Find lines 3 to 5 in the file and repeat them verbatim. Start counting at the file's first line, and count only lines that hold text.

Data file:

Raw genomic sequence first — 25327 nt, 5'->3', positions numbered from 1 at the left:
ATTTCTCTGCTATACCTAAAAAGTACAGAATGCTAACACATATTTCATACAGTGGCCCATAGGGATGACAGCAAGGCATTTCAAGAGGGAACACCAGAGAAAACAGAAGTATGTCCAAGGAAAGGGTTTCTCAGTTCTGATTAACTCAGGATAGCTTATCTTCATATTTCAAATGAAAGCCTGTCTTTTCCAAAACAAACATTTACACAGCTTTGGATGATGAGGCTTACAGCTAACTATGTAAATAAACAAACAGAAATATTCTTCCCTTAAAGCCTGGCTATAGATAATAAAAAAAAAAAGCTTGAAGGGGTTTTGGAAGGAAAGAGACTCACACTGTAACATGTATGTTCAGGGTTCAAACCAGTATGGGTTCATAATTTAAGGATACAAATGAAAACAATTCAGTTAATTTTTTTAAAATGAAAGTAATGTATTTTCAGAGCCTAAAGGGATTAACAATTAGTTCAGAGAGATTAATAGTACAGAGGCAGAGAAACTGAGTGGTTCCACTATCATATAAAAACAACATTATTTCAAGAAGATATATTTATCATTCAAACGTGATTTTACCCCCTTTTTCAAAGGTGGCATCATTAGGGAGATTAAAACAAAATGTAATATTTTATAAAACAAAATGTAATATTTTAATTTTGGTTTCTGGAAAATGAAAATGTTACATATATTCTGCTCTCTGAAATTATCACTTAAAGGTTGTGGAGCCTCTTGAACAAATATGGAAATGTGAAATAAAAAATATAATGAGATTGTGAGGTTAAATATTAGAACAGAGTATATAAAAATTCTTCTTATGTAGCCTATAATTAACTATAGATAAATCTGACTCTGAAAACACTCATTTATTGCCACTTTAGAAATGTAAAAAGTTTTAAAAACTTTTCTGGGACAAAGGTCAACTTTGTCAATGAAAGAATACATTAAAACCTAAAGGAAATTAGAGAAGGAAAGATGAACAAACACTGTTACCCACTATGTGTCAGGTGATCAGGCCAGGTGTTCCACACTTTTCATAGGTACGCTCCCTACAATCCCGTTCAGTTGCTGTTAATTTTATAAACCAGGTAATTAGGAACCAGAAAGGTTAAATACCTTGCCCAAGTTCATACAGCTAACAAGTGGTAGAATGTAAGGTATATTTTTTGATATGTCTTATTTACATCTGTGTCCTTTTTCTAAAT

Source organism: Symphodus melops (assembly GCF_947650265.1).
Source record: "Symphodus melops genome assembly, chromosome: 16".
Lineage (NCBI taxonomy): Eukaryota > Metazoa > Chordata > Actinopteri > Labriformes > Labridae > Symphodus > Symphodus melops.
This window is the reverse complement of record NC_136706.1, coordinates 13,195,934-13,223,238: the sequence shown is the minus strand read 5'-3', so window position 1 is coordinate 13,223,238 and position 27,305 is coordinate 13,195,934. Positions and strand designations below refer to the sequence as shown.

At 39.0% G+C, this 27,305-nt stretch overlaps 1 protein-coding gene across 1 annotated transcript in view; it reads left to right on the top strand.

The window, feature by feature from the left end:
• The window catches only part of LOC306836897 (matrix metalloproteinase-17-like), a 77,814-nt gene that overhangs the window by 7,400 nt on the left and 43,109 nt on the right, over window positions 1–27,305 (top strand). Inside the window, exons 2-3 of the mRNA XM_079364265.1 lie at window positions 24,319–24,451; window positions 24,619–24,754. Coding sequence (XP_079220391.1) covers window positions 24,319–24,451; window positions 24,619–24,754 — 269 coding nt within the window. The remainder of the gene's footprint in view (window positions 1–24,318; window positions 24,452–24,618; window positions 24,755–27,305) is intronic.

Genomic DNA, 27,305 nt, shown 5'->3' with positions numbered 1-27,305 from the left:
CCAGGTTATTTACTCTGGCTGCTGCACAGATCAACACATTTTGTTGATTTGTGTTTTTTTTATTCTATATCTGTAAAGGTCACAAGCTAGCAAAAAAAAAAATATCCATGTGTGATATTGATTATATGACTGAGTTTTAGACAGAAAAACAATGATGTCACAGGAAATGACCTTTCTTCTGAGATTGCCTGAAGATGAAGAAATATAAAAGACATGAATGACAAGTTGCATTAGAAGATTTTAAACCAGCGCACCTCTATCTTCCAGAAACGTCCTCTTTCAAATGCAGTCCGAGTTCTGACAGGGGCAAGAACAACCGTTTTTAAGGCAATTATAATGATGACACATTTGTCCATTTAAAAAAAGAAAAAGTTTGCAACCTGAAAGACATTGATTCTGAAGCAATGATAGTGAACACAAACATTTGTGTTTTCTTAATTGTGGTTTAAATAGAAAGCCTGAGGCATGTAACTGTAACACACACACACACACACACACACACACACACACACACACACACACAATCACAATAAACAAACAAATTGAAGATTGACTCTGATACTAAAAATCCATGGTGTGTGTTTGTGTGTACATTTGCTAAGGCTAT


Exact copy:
Source organism: Symphodus melops (assembly GCF_947650265.1).
Source record: "Symphodus melops genome assembly, chromosome: 16".
Lineage (NCBI taxonomy): Eukaryota > Metazoa > Chordata > Actinopteri > Labriformes > Labridae > Symphodus > Symphodus melops.